An­gles &

CardMaker - - Tips It Trends - By Kim­ber McGray

Sur­vey­ing the craft store aisles, home decor mag­a­zines and cloth­ing stores, it’s easy to spot a grow­ing de­sign trend: an­gles. An­gles aren’t just for graphic de­signs—you can find them al­most any­where—and with their clean lines and neu­tral­ity, they can be in­cor­po­rated into al­most any style.

Whether it’s larger an­gles and sin­gle shapes or mini shapes in re­peat­ing pat­terns, translating this trend to card mak­ing is fairly sim­ple with a wide range of op­tions.


The trend of us­ing an­gles can be trans­lated to card mak­ing in many ways. A pop­u­lar one is sim­ply layering a piece of card­stock or pat­terned pa­per over a card base at an an­gle. By just twist­ing the lay­out of a layer of pa­per, you’ve added a lot of vis­ual in­ter­est to your card with no ad­di­tional ef­fort. On page 30 are two cards I cre­ated us­ing the same prod­ucts and over­all de­sign; by sim­ply angling the top layer, I cre­ated a much more in­ter­est­ing ef­fect for the se­cond card. This is a quick and sim­ple trick you can do for no ad­di­tional cost.

An­gles are also ap­pear­ing in the pa­per craft­ing mar­ket on sim­ple prod­ucts that fea­ture an an­gle of color. The tag on the Think­ing of You card on page 32 came preprinted with the an­gled blue sec­tion; it pro­vides a great line for the stamped sen­ti­ment.


When you be­gin to no­tice and cre­ate with an­gles, one of the first shapes you’ll start with is the tri­an­gle. Cut a big block in half with a di­ag­o­nal line and you’ll have two tri­an­gles (Photo 1). Fill one with a pop of color for a mod­ern, trendy look; this looks es­pe­cially cool with a neu­tral tan or wood back­ground when you add a bright, flu­o­res­cent hue.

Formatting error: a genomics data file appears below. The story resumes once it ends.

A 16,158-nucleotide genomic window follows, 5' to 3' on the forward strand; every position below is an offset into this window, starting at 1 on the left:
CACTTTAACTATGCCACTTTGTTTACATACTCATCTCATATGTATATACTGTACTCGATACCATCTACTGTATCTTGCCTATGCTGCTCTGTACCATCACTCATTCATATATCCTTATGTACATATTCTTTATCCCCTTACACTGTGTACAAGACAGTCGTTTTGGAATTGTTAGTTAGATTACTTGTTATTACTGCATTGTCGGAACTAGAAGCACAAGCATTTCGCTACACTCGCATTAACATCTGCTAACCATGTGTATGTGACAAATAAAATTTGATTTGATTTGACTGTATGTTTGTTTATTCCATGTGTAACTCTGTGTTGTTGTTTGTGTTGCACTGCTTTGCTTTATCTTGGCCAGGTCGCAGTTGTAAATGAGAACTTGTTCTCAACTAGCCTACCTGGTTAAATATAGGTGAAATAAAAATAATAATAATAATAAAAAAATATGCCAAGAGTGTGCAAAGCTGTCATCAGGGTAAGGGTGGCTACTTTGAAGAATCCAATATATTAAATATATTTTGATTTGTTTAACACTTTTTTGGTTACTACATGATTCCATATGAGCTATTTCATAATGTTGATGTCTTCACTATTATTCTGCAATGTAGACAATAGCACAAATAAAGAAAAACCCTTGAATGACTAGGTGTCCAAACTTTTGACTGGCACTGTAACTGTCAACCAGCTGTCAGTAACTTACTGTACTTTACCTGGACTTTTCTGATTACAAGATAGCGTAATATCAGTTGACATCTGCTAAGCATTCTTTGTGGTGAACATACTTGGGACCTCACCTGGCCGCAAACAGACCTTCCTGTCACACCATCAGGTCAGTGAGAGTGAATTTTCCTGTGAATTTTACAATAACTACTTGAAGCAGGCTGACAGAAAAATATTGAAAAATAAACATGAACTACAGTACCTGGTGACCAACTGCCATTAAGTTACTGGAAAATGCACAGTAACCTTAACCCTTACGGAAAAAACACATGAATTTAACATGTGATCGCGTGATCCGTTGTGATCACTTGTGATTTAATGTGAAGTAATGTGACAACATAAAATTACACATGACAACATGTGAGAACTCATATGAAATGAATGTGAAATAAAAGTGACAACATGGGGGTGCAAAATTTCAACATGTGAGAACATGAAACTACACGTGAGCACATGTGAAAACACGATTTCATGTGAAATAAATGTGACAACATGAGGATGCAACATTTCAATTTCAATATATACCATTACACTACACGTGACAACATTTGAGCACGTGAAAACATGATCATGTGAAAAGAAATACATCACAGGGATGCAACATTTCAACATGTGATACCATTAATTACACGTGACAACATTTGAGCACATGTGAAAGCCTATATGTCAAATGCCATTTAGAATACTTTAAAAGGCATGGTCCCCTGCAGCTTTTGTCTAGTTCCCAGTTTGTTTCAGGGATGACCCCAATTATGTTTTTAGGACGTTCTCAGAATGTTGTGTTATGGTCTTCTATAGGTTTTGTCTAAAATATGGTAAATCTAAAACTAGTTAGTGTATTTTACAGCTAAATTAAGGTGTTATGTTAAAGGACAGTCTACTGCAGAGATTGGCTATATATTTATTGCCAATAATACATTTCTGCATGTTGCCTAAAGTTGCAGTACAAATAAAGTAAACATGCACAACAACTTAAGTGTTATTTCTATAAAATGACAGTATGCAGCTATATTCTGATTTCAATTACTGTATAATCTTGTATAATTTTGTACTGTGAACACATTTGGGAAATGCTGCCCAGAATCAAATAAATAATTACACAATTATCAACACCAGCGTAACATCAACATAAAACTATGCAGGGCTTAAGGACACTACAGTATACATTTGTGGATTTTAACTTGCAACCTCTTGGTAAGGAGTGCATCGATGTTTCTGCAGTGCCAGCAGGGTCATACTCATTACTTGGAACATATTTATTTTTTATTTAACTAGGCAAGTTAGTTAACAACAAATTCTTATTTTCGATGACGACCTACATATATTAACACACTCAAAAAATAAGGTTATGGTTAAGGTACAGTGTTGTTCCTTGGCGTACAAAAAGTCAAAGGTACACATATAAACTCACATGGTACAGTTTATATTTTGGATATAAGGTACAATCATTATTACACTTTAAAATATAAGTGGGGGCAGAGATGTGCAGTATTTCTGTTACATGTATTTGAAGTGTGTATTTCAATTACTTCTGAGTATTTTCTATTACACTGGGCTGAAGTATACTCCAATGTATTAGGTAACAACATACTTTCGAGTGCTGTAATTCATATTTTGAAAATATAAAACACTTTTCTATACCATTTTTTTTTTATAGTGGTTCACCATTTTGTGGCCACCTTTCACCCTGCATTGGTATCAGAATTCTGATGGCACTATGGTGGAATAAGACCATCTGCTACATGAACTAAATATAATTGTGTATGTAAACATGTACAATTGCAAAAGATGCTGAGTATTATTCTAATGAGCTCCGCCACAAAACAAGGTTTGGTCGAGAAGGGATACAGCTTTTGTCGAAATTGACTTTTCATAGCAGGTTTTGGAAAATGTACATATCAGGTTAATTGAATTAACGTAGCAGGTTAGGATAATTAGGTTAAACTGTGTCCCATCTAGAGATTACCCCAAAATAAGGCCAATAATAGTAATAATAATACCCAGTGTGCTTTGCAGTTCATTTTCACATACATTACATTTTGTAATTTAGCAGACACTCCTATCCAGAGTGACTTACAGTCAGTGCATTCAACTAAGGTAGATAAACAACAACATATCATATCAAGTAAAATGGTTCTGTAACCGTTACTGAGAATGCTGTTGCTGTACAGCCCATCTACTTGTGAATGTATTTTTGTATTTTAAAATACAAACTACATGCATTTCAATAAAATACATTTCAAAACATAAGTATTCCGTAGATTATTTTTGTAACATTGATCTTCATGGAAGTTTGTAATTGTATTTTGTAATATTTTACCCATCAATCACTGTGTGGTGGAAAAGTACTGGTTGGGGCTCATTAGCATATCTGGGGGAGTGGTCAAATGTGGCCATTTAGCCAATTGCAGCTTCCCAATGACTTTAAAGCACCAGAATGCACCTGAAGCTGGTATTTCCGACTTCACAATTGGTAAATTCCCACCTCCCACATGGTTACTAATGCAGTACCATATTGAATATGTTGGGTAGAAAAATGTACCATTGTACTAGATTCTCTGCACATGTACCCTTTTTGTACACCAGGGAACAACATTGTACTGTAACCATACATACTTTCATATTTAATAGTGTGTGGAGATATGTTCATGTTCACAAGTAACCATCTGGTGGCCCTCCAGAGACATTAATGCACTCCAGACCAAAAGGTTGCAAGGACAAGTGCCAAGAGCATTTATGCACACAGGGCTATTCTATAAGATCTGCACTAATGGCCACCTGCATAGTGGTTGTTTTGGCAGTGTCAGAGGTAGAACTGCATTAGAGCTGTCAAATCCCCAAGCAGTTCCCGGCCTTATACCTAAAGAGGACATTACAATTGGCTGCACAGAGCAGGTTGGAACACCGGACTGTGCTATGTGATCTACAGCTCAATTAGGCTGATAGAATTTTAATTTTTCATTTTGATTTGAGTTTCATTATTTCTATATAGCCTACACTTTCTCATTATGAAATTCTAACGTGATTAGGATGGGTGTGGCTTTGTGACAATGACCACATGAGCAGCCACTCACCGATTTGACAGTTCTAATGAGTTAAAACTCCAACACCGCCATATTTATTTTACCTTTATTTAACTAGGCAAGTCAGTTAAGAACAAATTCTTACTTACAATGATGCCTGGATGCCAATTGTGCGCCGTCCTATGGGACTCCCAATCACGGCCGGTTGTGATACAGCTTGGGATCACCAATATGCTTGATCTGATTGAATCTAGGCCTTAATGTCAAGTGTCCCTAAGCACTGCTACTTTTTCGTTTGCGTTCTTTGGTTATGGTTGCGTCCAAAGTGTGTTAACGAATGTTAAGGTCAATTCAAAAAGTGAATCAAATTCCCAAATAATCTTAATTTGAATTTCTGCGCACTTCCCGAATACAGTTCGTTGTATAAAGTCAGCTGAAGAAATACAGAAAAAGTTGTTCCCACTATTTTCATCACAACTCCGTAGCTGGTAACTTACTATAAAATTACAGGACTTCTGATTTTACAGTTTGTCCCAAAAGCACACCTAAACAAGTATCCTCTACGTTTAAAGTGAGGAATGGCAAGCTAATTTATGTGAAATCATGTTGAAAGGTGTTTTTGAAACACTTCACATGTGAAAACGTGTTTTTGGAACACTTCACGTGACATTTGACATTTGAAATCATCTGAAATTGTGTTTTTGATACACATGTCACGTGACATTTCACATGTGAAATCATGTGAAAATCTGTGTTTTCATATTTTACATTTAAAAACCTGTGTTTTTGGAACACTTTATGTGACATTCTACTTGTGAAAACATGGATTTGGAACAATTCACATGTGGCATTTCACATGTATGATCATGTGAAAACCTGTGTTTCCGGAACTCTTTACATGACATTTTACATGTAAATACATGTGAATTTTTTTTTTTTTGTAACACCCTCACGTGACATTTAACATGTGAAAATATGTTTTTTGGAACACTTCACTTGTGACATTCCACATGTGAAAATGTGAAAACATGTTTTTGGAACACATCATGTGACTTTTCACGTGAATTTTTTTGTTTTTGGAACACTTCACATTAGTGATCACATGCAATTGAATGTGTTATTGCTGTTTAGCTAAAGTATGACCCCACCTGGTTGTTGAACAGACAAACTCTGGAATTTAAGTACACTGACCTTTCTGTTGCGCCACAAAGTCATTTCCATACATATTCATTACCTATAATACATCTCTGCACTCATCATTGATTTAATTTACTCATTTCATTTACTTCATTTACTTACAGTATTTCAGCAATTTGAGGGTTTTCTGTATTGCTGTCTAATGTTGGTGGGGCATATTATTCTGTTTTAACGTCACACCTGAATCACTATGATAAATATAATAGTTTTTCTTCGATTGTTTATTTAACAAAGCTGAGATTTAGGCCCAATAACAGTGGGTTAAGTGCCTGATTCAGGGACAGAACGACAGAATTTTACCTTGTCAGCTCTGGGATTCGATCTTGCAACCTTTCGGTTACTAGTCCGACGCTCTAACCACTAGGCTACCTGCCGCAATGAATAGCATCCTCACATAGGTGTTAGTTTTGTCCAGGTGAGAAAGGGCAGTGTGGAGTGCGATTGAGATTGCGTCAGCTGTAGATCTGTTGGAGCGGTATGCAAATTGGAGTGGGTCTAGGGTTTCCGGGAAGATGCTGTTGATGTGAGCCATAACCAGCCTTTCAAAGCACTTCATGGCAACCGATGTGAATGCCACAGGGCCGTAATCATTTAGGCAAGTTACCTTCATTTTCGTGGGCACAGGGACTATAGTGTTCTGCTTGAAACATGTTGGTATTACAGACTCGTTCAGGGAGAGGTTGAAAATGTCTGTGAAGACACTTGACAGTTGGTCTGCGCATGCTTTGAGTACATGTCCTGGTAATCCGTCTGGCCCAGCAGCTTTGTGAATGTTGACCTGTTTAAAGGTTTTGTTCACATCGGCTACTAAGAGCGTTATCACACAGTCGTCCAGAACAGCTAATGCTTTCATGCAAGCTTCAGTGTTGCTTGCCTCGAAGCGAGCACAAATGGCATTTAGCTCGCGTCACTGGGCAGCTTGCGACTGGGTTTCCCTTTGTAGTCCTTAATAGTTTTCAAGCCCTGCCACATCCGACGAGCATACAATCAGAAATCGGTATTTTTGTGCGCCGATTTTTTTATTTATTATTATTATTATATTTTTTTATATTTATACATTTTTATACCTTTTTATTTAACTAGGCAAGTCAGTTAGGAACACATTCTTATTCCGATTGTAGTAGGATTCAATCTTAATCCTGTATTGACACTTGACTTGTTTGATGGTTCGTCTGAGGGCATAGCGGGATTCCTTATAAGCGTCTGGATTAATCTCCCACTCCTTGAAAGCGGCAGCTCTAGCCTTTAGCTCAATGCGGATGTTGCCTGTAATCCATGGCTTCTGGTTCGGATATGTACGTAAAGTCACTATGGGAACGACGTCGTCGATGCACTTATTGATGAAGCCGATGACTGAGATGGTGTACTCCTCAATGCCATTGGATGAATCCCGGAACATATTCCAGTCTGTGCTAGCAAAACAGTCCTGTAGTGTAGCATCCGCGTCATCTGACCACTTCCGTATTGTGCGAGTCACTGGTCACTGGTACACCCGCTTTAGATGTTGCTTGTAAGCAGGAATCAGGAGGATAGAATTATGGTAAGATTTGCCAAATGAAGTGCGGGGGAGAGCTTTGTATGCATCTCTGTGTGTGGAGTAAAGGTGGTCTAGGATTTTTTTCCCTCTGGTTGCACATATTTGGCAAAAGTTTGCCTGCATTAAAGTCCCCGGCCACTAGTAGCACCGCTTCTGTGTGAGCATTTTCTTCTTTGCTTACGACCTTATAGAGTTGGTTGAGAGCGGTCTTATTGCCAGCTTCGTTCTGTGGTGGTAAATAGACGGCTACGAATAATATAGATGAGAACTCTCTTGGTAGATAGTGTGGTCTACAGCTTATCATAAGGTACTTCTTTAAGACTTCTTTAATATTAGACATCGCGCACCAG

In the craft world, not only do you see this large-scale de­sign ap­plied to pat­terned pa­per and em­bel­lish­ments, but you will also find more tra­di­tional tri­an­gu­lar shapes in em­bel­lish­ments and pat­terned papers. From a small epoxy tri­an­gle em­bel­lish­ment to a tri­an­gle tag, these pre­made em­bel­lish­ments can be added to any project for a quick vis­ual im­pact.

Tri­an­gles, or any ba­sic shape for that mat­ter, add more im­pact if re­peated to cre­ate a band. You can also try mix­ing dif­fer­ent sizes of tri­an­gles. With an­gles that match up per­fectly, dif­fer­ent-size tri­an­gles can be nes­tled to­gether eas­ily.

Try plac­ing two tri­an­gles of the same size to­gether to cre­ate a di­a­mond or hour­glass shape (Photo 2). You’ll find plenty of di­a­monds and hour­glass shapes in pat­terned pa­per de­signs, some with that trendy pop of color in one or a few of the tri­an­gles.

There are two main types of tri­an­gles to know: equi­lat­eral and right. An equi­lat­eral tri­an­gle is where all three an­gles are 60 de­grees and the sides are the same length (Photo 3). A right tri­an­gle has one 90-de­gree an­gle and two 45-de­gree an­gles. The right-an­gle sides are the same length and the third side is longer (Photo 4).

Here’s how to cre­ate your own tri­an­gles:

Start with a square. Mark the cen­ter of one side of the square. Cut from the cen­ter mark to one cor­ner at an an­gle. Re­peat from the cen­ter mark to the other cor­ner. The re­sult is one equi­lat­eral tri­an­gle. 1. Start with a square. 2. Cut the square in half at a di­ag­o­nal from op­po­site cor­ner to op­po­site cor­ner. The re­sult is two right an­gle tri­an­gles.

There are no rules say­ing that you can’t use other types of tri­an­gles in your de­signs, but these are the two most pop­u­lar types.

An­other quick and easy trend worth men­tion­ing is ar­rows. You may al­ready have ar­row stick­ers or die cuts ly­ing around; just clip off the heads of a few ar­rows and you have tri­an­gles to add to your cre­ations. Ar­rows have been very pop­u­lar over the last cou­ple of years, and they seemed to ap­pear in ev­ery em­bel­lish­ment pack or sticker sheet—this is a great way to use up some of them.

It’s time to bring out your in­ner artist or graphic de­signer. Play with dif­fer­ent types and sizes of an­gles and tri­an­gles as well as pat­terned papers and em­bel­lish­ments to in­cor­po­rate this trend into your next project.•

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